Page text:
Home / Research / Featured Questions
December 2001

Q. I'm interested in improving my year-end tax planning. Do you have any advice regarding planning areas or strategies to consider, especially in light of the 2001 tax legislation?

A. The general trend of the 2001 tax legislation is to lower future years' tax rates, particularly in the upper brackets, and particularly in 2006 and later. Five tax brackets will see a decrease in the tax rate. For example, the legislation carved out a new lower tax rate of 10% from the existing 15% tax bracket at the lowest income levels. For 2001, most individual taxpayers have already benefited from this reduction via advance refund checks ($300 to $600), issued prior to 12/5/2001.

From a planning perspective, the small decrease in the five tax brackets means that tax deductions postponed to next year will be worth less to you in tax savings than if they could be deducted this year. Conversely, the tax bite on income deferred from this year to next will be lessened due to the decrease in tax rates. As with everything else in life, the devil is in the details, so careful planning and discussion with your advisor are needed before implementing any specific tax reduction strategy. To assist in reducing your 2001 tax bill, we are noting below a number of areas that you should review prior to the year's end. Remember, it's too late to do your 2001 tax planning on the eve of April 15th.

Retirement Money
If you haven't already done so, consider contributing the maximum to your company-sponsored retirement plan, such as a SIMPLE IRA, 401(k), etc. Check whether you have the option to make additional contributions, wage deferrals, or commission deferrals, into the plan prior to December 31, 2001. Ask if any or all year-end bonus payments might be contributed to the plan, particularly if there is a company match available.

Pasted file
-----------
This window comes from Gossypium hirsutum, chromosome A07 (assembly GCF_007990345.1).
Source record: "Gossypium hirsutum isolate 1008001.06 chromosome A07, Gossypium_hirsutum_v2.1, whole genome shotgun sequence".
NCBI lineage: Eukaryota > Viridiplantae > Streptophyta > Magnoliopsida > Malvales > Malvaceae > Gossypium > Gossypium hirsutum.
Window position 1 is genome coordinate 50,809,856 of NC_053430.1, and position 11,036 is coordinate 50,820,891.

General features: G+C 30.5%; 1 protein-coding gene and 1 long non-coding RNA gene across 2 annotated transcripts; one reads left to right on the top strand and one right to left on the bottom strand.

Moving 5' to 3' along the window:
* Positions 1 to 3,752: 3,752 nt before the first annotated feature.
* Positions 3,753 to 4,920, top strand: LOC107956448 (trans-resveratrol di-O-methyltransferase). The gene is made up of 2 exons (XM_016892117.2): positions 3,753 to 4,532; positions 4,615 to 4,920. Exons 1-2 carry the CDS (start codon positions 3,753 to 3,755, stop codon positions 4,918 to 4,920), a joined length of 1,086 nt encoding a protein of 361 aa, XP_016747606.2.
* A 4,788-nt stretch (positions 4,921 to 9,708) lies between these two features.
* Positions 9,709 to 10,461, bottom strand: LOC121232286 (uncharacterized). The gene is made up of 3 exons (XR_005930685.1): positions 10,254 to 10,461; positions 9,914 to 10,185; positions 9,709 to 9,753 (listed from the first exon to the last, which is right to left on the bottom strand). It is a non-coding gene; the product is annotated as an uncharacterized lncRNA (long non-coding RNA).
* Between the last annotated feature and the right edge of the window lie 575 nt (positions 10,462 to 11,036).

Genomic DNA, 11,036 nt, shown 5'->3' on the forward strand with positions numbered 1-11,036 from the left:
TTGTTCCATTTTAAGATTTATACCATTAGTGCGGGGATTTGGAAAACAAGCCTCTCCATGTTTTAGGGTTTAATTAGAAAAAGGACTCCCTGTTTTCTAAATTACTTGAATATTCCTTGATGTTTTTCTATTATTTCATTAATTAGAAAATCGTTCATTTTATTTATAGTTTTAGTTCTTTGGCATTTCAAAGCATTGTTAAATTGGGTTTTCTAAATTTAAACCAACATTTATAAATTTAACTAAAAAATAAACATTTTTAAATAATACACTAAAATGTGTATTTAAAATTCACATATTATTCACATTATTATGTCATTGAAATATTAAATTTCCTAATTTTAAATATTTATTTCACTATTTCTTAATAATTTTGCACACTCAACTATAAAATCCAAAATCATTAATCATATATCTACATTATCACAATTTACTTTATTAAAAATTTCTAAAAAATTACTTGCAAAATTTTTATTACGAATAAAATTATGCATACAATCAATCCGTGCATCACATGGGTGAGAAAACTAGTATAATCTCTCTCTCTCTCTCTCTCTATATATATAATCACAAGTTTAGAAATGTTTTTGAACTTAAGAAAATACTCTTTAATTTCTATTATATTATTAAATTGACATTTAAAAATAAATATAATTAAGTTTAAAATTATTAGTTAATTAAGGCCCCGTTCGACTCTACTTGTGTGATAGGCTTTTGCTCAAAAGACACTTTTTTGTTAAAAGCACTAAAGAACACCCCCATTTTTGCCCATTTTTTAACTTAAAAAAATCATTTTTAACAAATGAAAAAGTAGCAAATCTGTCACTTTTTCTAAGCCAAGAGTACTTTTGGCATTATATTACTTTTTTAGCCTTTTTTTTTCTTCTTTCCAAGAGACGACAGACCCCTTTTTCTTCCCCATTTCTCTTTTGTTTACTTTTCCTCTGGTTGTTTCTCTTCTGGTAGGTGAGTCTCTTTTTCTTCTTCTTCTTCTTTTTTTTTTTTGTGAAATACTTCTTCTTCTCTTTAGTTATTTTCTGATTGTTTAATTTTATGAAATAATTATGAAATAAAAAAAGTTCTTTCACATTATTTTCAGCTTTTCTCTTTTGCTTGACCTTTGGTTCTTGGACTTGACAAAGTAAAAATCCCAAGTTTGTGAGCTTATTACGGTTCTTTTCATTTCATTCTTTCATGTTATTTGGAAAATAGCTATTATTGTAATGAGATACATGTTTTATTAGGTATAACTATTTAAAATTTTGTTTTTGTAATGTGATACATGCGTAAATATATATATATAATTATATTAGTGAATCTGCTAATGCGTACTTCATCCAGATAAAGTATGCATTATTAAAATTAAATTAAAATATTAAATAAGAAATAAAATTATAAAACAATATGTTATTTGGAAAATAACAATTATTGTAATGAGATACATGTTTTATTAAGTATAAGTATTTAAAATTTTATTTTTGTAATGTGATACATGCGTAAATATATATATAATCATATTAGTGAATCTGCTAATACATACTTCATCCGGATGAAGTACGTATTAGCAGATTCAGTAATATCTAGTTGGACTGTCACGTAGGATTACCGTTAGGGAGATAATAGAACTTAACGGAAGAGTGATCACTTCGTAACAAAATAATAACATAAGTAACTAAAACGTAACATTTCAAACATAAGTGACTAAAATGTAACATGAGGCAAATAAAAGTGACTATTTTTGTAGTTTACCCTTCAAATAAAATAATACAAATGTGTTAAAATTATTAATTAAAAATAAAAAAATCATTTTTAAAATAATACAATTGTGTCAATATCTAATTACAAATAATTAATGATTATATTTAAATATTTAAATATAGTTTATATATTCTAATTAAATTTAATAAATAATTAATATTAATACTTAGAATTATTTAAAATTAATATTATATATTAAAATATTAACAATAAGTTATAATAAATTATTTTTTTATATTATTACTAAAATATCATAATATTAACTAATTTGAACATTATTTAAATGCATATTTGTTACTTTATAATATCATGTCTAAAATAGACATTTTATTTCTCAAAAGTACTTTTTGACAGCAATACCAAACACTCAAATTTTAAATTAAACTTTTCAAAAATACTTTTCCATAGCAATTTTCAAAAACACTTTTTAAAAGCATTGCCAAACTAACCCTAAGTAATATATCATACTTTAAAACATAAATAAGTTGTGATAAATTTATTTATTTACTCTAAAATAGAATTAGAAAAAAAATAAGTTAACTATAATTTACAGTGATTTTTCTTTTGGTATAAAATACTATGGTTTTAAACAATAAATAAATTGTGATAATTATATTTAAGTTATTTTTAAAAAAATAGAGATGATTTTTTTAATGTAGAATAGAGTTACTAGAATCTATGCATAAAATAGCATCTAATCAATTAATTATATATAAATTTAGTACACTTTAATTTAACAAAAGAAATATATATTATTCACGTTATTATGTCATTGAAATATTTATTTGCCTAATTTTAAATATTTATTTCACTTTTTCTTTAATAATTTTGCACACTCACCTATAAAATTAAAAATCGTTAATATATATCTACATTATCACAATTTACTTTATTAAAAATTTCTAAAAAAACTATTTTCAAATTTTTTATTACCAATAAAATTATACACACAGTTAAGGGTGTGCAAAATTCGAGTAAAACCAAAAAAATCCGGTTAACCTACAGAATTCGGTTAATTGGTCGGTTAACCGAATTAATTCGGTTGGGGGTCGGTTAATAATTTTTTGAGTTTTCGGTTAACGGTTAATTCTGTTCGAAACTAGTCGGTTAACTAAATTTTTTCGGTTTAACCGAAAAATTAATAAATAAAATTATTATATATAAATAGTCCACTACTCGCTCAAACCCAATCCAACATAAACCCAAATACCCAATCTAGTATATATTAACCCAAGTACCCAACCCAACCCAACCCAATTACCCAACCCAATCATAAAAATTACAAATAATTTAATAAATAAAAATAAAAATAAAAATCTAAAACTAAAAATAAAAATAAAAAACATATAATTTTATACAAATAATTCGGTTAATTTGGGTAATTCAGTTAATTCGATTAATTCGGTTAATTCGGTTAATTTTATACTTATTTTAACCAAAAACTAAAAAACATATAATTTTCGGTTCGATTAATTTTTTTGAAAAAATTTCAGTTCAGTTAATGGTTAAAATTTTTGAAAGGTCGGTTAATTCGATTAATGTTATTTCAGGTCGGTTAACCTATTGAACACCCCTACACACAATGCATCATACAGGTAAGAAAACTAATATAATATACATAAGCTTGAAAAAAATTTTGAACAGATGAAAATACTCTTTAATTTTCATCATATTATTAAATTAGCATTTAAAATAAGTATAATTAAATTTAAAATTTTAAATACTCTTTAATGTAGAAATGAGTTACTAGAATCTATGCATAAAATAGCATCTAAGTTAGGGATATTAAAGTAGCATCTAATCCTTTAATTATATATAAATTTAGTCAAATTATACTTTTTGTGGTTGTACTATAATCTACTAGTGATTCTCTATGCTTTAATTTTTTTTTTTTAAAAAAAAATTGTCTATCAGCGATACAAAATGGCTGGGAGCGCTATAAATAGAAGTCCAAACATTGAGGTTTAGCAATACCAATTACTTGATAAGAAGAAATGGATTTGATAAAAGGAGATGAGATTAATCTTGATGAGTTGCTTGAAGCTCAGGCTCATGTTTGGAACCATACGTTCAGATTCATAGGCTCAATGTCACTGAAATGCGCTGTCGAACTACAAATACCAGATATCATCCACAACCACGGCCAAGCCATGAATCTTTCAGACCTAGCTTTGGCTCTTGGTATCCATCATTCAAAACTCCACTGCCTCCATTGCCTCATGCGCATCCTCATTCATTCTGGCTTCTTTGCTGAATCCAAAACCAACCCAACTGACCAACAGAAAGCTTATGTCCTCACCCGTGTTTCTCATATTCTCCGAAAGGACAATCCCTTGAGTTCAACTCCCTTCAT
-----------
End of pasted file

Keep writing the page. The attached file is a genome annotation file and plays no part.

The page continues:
IRA Contributions
To the extent that you have already met contribution limits to your employer-sponsored retirement plan, consider funding a 2001 IRA account. See other areas of our site to determine which IRAs are available to you. The earlier you fund the IRA the more you will save. If need be, consider partially funding an IRA with amounts less than the maximum permitted.

Required Minimum Distributions for IRAs
Regular readers already are aware of the confusion generated by the January 2001 release (and subsequent "clarification") of proposed regulations to simplify the calculation of required minimum IRA distributions and, in many instances, to reduce the required amount. Consider following the regulations in 2001, although they won't be mandated until 2002. As murky as the regulations are, the bottom line is that implementing them for the 2001 tax year can reduce your taxable income. This is not an issue for the faint of heart to tackle without assistance, due to the 50% penalty assessed on distribution shortfalls.

Itemized Deductions
Remember, a dollar of deduction is worth more before January 1, 2002 than after. Therefore, steps should be taken to accelerate their payment. Generally fruitful areas to review include:

  • Interest expenses - Prepay your January 1, 2002 mortgage payment on or before December 31, 2001. Ideally, you will mail this payment in time for the mortgage company to record its receipt and include this amount on your 2001 Form 1098 (Statement of Mortgage Interest Paid). Some companies include these year-end payments if the envelope is postmarked on or before December 31, while others use a strict date-of- receipt methodology. To simplify your 2001 Form 1040 filing, you want your 2001 Form 1098 to include all interest payments made during the calendar year without having to explain any differences to the IRS, so mail early.

  • Charitable contributions - Several last minute savings techniques are still available. For example, you might donate in-kind items such as clothing, furniture, household effects, automobiles, etc. If you donate appreciated property (notably stock), in many cases you will receive a deduction for the full current value of the stock without ever paying tax on the gain. Also, you can make year-end donations with a credit card, even though the charge is not paid until early next year.